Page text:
As the Quality Manager you are responsible for Quality Management System (QMS) compliance. In other words, you must manage all company-wide, quality policies, procedures, processes, programs, and practices, to assure the company of continuous conformance with appropriate standards and regulations. In a smaller company you may also be the document control manager, quality auditor, and process improvement specialist.
Documents and records are used all throughout the company. Nobody should know more about quality, compliance and processes than the Quality Manager. Your experience with Good Manufacturing Practices (GMP), ISO standards (i.e. ISO 9001), Sarbanes Oxley, or 21 CFR 820 within a regulated industry are important to managing and controlling documents and records.
A Quality Manager is also a project manager managing corrective action, process improvement, and auditing projects. One must have strong self-motivation, the ability to work independently, and within a team environment with strong follow up, organization and prioritization skills and excellent attention to detail helps too. Perhaps most important of all is understanding the financial ” risk-reward ” trade-offs in good project management.
A Quality Manager must be able to understand, comply, and improve established company policies and procedures. Developing standard work, policies, procedures, job aids, and business process communications are a part of the job. A Quality Manager is also a technical writer. Familiarity with policy and procedure writing will help you to succeed. Technical writing conveys technical information using active voice construction, instructional design, and desktop publishing methods to transfer information into understandable and useful information.
As the Quality Manager, your Knowledge of the Quality documentation process, Document Control practices, and managing documents, records, forms, and work instructions is vital to maintaining your company’s compliance program. A Quality Manager may be the Document Control Manager responsible for organizing documents into an easy to use and fast retrieval system. Users need their policies and procedures to conform to requirements. If they cannot find them, then they cannot follow them — Document control is an important priority.
It might go without saying but explaining business process compliance to others is what a Quality Manager has to do. Being able to understand a variety of instructions furnished in written, oral, diagram, or schedule form helps others to follow and conform to the established best practice. Communicating compliance and conformance is done using software such as Microsoft Word and Excel, training using PowerPoint, process mapping using Visio, Statistical Process Control (SPC) using statistics, as well as document revision control software for policies and procedures management.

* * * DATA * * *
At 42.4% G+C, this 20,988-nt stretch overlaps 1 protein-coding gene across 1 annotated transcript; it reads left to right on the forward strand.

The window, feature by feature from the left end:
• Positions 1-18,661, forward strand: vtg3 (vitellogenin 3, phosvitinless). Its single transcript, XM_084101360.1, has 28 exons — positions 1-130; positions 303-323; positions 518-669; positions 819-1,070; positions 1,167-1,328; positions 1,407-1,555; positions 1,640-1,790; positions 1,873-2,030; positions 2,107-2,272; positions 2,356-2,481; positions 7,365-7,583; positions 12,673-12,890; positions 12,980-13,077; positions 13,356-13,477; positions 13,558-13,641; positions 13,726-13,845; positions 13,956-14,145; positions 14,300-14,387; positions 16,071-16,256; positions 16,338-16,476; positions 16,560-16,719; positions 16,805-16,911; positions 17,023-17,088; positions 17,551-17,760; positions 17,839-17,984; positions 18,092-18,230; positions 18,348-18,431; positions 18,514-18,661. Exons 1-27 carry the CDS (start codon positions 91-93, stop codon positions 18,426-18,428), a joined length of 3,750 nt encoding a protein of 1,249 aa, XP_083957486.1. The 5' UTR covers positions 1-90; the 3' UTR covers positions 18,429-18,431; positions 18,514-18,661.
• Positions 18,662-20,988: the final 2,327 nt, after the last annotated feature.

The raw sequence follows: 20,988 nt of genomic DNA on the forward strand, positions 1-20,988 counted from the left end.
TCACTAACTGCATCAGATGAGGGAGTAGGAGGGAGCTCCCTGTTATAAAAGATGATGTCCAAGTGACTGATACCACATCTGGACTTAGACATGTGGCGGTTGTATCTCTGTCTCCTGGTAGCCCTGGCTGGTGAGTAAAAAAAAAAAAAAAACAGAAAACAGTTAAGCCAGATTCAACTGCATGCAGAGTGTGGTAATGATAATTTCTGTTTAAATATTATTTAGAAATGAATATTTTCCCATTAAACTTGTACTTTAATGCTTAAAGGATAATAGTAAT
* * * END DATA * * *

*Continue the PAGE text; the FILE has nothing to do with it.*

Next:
A Quality Manager should not be afraid of asking questions, collecting business process information, and working with others in a positive and collaborative manner. Business processes include sensitive accounting and financial processes too. So, you must be comfortable speaking effectively and communicating directly with all levels of personnel.
A Quality Manager performs some of the quality audits. Supply chain audits, process audits, and may even lead ISO audits an act as a Lead Auditor managing teams of auditors. Clearly understanding the compliance requirements, collecting objective evidence, and writing up audit reports ensure the quality management system is operating effectively.
The Quality Manager solves problems, typically in situations where general standardization should exist, but may not be operating effectively. Using process mapping techniques, lean, or Six Sigma process improvement methodology is essential to reducing waste and being effective in the Quality role. A delicate balance exists between resolving problems yourself and identifying those situations that require management intervention for a solution. Good political judgment is required where quality and compliance are concerned.
The Quality Manager is involved in teams and meetings at every level of the organization. Management reviews, material reviews, supplier reviews, corrective action reviews, process improvement teams, audits, customer visits and strategy discussions. A good Quality Manager is involved with many areas of the company.
The Quality Manager is the person that everybody goes to to get answers about quality. Product specifications, supplier requirements, testing, inspections, part verification, equipment calibration, corrective actions, non-conformances, workers compensation, benchmarking, voice of the customer, and on and on. The buck stops here at Quality.
As the Quality Manager you are responsible for Quality Management System (QMS) and all of its related compliance. You manage quality policies, procedures, processes, programs, and practices, to assure the company of continuous improvement, conformance and effectiveness. In a smaller company you may also be the document control manager, quality auditor, and process improvement specialist. But you are always a team player that has input on anything to do with quality.